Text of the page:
A proposal to improve the criminal justice system is pending in the Minnesota legislature. It would reduce panalties for some crimes. Mostly, it's an attempt to save costs and to reduce the numbers of people held in jail or supervised by probation staff. For example, some offenses which are currently charged as a misdemeanor crime would be reduced to a petty misdemeanor, which is not a crime. The penalty would be a fine, much like a parking ticket.
City Hall is alarmed. Neighborhoods, and anyone who will listen, are told that "The Mayor and City Council members are very concerned about the impact of this proposal." They argue that, because the bill changes some mandatory minimums for repeat offenders, neighborhood should fear for their safety.
Truth is, some "crimes" should be charged as an petty misdemeanor. Graffiti is a good example.
The City Attorney told the Mayor and Council recently, "We know that the number of cases presented to our Office ... are just a very small percentage of the total number of incidents of graffiti." In plain language, it's an admission that prosecutions for graffiti offenses are rare. The question is, why?
The answer is simple, obvious and expensive. The City Attorney insists that ALL graffiti offenses must be charged as a crime. Such a policy is not pre- ordained by the U.S. Constitution. Nevertheless, that policy is approved by the Mayor and Council. It's a costly policy, accomplishing nothing.
In 2006, the Minnesota Daily reported, "Graffiti is a growing problem in Minneapolis, according to Sgt. Donna Olson, a graffiti investigator with the Minneapolis Police Department, who said the city sees more than 175,000 new tags, or graffiti markings, every year." Later that year, the Star Tribune reported, "The cleanup costs the city and its property owners $2.5 million annually." Costs increase annually, yet the policy prevails. Why?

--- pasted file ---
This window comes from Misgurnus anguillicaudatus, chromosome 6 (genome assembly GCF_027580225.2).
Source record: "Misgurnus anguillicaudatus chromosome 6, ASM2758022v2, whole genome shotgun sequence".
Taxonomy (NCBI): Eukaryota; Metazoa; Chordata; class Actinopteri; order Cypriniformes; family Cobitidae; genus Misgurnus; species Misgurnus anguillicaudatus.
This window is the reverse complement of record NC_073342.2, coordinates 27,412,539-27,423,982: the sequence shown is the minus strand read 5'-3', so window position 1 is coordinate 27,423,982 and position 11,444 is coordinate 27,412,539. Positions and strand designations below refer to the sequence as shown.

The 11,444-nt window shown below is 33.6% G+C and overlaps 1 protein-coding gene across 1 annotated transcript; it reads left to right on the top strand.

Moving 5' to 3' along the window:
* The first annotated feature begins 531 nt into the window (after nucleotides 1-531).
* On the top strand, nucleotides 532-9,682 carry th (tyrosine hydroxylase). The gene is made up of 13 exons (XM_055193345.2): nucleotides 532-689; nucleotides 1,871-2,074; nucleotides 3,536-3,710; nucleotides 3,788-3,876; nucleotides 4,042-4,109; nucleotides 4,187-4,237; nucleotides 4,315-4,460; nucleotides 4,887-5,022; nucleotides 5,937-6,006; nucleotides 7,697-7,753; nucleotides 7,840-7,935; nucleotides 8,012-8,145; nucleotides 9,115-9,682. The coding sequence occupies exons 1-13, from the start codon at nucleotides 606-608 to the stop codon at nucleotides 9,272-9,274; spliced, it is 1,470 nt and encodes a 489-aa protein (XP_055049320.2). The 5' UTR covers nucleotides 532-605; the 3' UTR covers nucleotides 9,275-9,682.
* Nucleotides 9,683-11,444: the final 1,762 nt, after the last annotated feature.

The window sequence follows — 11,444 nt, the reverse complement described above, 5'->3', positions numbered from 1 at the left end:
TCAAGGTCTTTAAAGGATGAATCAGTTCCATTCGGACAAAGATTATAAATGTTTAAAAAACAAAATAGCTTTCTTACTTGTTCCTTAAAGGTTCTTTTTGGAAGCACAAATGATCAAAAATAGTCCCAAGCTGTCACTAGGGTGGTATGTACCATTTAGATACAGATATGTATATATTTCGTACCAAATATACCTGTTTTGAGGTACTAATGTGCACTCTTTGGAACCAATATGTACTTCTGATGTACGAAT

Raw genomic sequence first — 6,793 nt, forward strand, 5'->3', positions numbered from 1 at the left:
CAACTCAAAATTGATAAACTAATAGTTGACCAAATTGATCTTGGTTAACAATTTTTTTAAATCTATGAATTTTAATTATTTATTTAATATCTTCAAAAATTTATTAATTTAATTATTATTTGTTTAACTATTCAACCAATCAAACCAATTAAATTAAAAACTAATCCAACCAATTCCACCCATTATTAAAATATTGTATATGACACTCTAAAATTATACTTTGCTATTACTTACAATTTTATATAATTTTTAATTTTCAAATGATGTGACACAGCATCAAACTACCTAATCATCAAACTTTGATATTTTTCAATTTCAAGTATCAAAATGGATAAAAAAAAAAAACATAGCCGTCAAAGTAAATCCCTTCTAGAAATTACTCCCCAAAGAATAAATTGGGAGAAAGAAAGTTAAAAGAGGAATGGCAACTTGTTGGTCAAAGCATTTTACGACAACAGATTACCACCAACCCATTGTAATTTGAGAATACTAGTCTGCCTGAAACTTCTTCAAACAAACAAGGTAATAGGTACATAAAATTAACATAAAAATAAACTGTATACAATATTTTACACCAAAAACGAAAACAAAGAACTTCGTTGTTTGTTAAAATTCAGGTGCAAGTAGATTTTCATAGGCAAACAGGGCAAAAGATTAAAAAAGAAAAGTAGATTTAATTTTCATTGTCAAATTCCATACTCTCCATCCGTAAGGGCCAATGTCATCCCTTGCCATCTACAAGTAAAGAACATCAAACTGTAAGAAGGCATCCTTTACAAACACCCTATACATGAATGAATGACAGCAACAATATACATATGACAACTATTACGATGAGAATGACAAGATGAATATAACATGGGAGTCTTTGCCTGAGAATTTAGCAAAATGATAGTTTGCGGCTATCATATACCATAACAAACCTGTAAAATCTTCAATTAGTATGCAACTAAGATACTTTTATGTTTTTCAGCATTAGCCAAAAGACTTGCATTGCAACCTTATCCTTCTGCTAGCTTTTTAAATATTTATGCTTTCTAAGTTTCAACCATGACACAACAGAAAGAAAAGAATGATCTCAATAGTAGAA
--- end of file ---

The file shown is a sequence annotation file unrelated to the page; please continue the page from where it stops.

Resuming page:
All crimes threaten incarceration. Unfortunately, when incarceration is threatened (i.e., loss of liberty), the U.S. Constitution requires an eye witness to convict. That makes graffiti a game of Hide-n-Seek for which the Office of City Attorney is ill equipped.
A better solution is to charge SOME graffiti offenses as a petty misdemeanor. That removes the threat of incarceration. A police investigator who is not an eye witness may then present "credible testimony" to identify in an informal hearing who is responsible for the graffiti. Investigative police officers have access to search warrants and snitch money. They would use the same tools that have enabled courts to convict criminals of all flavors since the founding of the democracy.
Senator Linda Berglin introduced a bill to amend Minnesota's graffiti statute. It would allow SOME graffiti offenses to be charged as a petty misdemeanor. The premise underlying Senator Berglin's graffiti bill is approved by both the U.S. Supreme Court and the Minnesota Supreme Court.
The City Attorney opposes Senator Berglin's graffiti bill. Opposition ensures that the bill will receive no public hearing. What was the reason given to the Mayor and Council? "Probation supervision is a valuable tool in that it enables monitoring of the terms of a criminal sentence, and it is not available for petty offenders."
That sounds like a full-employment gambit for lawyers. Worse, it proves that the graffiti menace in Minneapolis is self-inflicted -- by the very ones who claim to be "very concerned about the impact of this proposal."
The Graffiti Task Force
of the Lyndale neighborhood
Minneapolis, Minnesota, USA